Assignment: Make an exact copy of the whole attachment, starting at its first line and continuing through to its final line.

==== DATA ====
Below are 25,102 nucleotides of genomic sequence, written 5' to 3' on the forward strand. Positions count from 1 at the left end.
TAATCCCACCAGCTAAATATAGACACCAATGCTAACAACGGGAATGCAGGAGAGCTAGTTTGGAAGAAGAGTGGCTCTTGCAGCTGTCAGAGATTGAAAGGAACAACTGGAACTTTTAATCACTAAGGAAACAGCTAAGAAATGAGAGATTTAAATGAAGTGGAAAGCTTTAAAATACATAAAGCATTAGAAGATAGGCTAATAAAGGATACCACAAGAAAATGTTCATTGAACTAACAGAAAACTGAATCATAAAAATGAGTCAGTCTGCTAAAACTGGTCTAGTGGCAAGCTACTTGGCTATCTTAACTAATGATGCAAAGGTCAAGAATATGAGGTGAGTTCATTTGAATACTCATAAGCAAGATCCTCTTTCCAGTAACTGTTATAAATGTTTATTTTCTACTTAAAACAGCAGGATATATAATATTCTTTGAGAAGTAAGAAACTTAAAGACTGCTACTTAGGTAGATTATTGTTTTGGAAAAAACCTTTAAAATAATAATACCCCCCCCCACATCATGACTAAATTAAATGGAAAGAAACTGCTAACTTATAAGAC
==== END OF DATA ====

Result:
Below are 25,102 nucleotides of genomic sequence, written 5' to 3' on the forward strand. Positions count from 1 at the left end.
TAATCCCACCAGCTAAATATAGACACCAATGCTAACAACGGGAATGCAGGAGAGCTAGTTTGGAAGAAGAGTGGCTCTTGCAGCTGTCAGAGATTGAAAGGAACAACTGGAACTTTTAATCACTAAGGAAACAGCTAAGAAATGAGAGATTTAAATGAAGTGGAAAGCTTTAAAATACATAAAGCATTAGAAGATAGGCTAATAAAGGATACCACAAGAAAATGTTCATTGAACTAACAGAAAACTGAATCATAAAAATGAGTCAGTCTGCTAAAACTGGTCTAGTGGCAAGCTACTTGGCTATCTTAACTAATGATGCAAAGGTCAAGAATATGAGGTGAGTTCATTTGAATACTCATAAGCAAGATCCTCTTTCCAGTAACTGTTATAAATGTTTATTTTCTACTTAAAACAGCAGGATATATAATATTCTTTGAGAAGTAAGAAACTTAAAGACTGCTACTTAGGTAGATTATTGTTTTGGAAAAAACCTTTAAAATAATAATACCCCCCCCCACATCATGACTAAATTAAATGGAAAGAAACTGCTAACTTATAAGAC